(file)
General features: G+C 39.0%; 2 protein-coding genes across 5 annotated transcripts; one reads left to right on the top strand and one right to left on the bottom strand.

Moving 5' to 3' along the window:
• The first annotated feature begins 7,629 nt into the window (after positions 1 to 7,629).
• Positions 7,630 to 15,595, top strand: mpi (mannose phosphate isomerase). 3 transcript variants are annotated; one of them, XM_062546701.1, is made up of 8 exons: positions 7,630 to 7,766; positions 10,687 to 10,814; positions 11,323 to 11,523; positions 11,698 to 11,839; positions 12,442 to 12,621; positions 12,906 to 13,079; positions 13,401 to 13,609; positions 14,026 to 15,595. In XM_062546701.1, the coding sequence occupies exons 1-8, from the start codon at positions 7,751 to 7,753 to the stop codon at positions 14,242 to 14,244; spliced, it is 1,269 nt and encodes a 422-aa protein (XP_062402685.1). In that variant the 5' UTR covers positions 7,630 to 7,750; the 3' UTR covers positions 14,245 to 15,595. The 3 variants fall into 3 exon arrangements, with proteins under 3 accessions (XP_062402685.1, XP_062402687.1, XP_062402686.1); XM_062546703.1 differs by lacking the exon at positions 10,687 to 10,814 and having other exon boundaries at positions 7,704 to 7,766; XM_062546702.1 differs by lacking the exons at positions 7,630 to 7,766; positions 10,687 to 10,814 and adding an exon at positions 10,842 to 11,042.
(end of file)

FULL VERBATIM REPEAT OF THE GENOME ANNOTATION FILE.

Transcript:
General features: G+C 39.0%; 2 protein-coding genes across 5 annotated transcripts; one reads left to right on the top strand and one right to left on the bottom strand.

Moving 5' to 3' along the window:
• The first annotated feature begins 7,629 nt into the window (after positions 1 to 7,629).
• Positions 7,630 to 15,595, top strand: mpi (mannose phosphate isomerase). 3 transcript variants are annotated; one of them, XM_062546701.1, is made up of 8 exons: positions 7,630 to 7,766; positions 10,687 to 10,814; positions 11,323 to 11,523; positions 11,698 to 11,839; positions 12,442 to 12,621; positions 12,906 to 13,079; positions 13,401 to 13,609; positions 14,026 to 15,595. In XM_062546701.1, the coding sequence occupies exons 1-8, from the start codon at positions 7,751 to 7,753 to the stop codon at positions 14,242 to 14,244; spliced, it is 1,269 nt and encodes a 422-aa protein (XP_062402685.1). In that variant the 5' UTR covers positions 7,630 to 7,750; the 3' UTR covers positions 14,245 to 15,595. The 3 variants fall into 3 exon arrangements, with proteins under 3 accessions (XP_062402685.1, XP_062402687.1, XP_062402686.1); XM_062546703.1 differs by lacking the exon at positions 10,687 to 10,814 and having other exon boundaries at positions 7,704 to 7,766; XM_062546702.1 differs by lacking the exons at positions 7,630 to 7,766; positions 10,687 to 10,814 and adding an exon at positions 10,842 to 11,042.